Evidence shows violent crime went up under years of concealed carry

Earlier this week former Mayor Dave Cieslewicz came out strongly against concealed carry -- going so far as to suggest we should repeal Wisconsin’s relatively new law passed in 2011:
As we move around our neighborhoods in Wisconsin or really anywhere in America these days, we have no idea who might be carrying a loaded weapon. I have no confidence that anyone who is paranoid enough to believe that doing so actually makes them safer would have the prudence and judgment to use that weapon in the extremely rare case where some threat actually exists. It's much more likely that a loaded gun in a crowded store will be used to the kind of tragic end that occurred in Idaho.

I know it won't happen any time soon, but let's start a movement to repeal these dangerous laws allowing people to carry concealed weapons.
Last December I took a look at the evidence on concealed carry since it was passed, demonstrating through in-depth statistical evidence that the law, contrary to what Gov. Scott Walker promised when he signed it, has not made us safer.

Oddly enough, violent crime did go down in Wisconsin during the ten years of the federal assault weapons ban, suggesting that the ban was successful in curtailing violence in the state.

The average crime rate of the two years that Wisconsin has had concealed carry on the books saw a significantly higher rate of violent crime than the average seen during the ten years of the assault weapons ban.

Citizen Dave is absolutely right in his assessment: we aren’t safer because of laws like concealed carry, and a movement to curtail, limit or even repeal these laws is desperately needed.

Madison ban on indoor e-cigarettes the right move to make

Science on "vaping" demonstrates that it has hazardous effects on smokers, including secondhand inhalation

A recent ban on indoor e-cigarette smoking in Madison is the right path to take. The state of Wisconsin, which already has a ban on “conventional” indoor cigarette smoking, should follow suit.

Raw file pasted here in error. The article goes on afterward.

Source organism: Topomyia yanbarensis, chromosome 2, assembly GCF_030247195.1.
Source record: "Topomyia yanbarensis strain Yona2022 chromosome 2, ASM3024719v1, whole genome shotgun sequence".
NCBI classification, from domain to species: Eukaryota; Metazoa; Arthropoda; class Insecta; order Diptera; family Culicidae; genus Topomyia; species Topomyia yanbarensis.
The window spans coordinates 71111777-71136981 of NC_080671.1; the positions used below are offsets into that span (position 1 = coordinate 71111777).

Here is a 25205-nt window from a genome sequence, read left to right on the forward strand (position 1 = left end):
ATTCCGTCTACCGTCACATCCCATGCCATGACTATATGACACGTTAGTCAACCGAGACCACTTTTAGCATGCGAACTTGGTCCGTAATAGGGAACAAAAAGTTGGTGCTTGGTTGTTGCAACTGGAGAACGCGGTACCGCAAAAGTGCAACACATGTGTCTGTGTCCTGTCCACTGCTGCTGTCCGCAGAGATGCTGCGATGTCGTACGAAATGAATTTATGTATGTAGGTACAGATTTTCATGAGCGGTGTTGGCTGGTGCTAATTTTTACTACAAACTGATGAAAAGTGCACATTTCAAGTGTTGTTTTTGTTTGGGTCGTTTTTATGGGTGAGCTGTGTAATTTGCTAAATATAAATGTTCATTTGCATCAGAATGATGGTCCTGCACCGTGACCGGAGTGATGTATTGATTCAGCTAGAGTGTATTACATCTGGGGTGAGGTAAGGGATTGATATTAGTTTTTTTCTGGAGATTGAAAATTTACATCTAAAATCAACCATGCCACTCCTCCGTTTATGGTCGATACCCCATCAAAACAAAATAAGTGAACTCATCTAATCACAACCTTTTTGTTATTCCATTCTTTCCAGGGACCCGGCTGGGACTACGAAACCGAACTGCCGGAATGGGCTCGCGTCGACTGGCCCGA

While many claim that smoking e-cigarettes, or “vaping,” helps to curtail smoking overall (eventually leading towards quitting completely), the evidence on the “benefits” of vaping is lacking.

The science on e-cigarettes is incomplete at this point, but some early studies suggest it’s still a public health concern. In some ways, it may even be worse than conventional smoking:
Electronic cigarettes, marketed as safer than regular cigarettes, deliver a cocktail of toxic chemicals including carcinogens into the lungs, new studies show. Using e-cigarettes may even make bacterial infections resistant to antibiotics, according to one study.
Emphasis added.

Secondhand e-cigarette smoke may be harmful as well, in ways unimagined by smokers in the past. Metals like chromium and nickel are present in e-cigarette smoke, in some cases at levels four times higher than that in conventional smoking.

Stipulating that e-cigarettes and regular smoking are to be treated equally in the city of Madison is the right direction to take. Until further research is conducted proving definitively that vaping causes no harm to those surrounding e-cigarette smokers, we should err on the side of caution, assuming that the harm does exist.

Madison is a leader on this move, and other communities should follow the direction it has taken. The state of Wisconsin as a whole should consider a measure banning indoor e-cigarette use as well.

Wednesday, January 7, 2015

Constitutional amendments that politicize judiciary could pass

It could be up to the people to stop Republicans from changing the judiciary

The proposed constitutional amendment by state Republican lawmakers to limit the age of sitting State Supreme Court justices to 75 is a clear political attack on Justice Shirley Abrahamson.

The liberal justice, at age 81, would have to retire immediately. With her required departure, the other justices would lose their current Chief Justice  and would have to defer to the next senior member on the bench.

That is, unless another constitutional amendment passes allowing justices to select their own leader.

Both measures are clear attempts to limit the voices and powers of the liberal bloc of justices in the state’s highest court. If conservative lawmakers have their way, they will make the court more political in nature -- creating a “mini election” within the confines of the court that would create more instances of infighting for the justices to deal with.

There’s a very real chance both amendments could pass the required two terms of the state legislature. The sizable majorities currently in the legislature, and the unlikely chance that any changes to those numbers could occur (due to questionable redistricting), means that there’s not much stopping these measures from reaching ballot status for Wisconsin voters to vote on.

If that does happen, it will be up to us, the people of Wisconsin, to stop such an egregious and blatantly political moves to change the makeup of the State Supreme Court.